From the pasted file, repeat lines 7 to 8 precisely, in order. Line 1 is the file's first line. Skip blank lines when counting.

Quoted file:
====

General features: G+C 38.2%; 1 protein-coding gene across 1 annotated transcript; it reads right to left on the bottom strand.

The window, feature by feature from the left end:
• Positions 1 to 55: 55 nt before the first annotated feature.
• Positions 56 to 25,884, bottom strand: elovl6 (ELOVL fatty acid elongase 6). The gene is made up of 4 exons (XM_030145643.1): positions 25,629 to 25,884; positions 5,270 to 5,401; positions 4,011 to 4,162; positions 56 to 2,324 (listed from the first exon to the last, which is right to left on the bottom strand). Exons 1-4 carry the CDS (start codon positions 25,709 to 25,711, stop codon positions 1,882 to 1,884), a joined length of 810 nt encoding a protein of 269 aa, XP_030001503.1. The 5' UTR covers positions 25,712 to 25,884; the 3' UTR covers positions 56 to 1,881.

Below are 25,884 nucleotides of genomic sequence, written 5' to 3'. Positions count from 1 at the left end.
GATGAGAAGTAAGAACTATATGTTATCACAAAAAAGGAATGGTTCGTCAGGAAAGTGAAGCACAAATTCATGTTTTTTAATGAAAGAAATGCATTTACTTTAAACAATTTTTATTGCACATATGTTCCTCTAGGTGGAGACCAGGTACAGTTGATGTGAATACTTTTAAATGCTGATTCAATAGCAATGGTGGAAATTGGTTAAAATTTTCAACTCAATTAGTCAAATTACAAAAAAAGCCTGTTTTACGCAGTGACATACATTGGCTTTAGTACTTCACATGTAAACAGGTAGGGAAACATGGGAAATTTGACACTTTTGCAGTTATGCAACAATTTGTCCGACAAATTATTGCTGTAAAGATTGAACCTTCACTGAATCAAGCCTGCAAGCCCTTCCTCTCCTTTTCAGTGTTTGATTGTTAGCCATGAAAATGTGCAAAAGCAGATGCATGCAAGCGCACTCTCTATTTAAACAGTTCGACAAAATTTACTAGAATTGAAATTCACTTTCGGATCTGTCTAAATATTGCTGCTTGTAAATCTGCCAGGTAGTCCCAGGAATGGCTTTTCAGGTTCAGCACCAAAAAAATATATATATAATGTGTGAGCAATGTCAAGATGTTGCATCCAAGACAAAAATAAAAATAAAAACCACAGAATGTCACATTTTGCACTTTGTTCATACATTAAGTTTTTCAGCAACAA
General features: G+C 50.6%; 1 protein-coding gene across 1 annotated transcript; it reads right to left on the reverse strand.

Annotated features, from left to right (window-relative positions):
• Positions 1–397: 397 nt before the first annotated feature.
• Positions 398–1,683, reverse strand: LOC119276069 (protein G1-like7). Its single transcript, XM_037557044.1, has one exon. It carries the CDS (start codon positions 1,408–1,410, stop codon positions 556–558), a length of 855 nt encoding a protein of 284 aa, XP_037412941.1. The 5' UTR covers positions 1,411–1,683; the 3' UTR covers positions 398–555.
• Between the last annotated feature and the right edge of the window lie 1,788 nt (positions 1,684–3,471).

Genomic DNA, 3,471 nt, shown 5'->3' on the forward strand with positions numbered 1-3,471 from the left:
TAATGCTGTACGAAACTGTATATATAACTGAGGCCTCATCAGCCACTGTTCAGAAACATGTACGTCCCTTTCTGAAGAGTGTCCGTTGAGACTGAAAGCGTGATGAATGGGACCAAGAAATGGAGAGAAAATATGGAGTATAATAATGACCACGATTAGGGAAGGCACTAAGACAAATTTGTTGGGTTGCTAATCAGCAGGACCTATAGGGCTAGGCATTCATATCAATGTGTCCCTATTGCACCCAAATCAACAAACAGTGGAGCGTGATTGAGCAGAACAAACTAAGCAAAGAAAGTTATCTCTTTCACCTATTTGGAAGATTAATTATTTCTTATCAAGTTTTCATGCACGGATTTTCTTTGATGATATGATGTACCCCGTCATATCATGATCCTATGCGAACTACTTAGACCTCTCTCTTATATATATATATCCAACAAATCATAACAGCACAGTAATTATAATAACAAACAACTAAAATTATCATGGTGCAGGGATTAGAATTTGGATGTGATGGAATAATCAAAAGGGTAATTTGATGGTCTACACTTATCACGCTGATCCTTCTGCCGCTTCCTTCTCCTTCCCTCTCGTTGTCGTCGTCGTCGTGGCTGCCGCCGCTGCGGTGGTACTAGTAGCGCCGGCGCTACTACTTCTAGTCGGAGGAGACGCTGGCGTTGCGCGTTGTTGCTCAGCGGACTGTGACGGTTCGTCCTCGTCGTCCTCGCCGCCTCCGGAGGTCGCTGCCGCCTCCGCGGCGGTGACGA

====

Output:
General features: G+C 50.6%; 1 protein-coding gene across 1 annotated transcript; it reads right to left on the reverse strand.

Annotated features, from left to right (window-relative positions):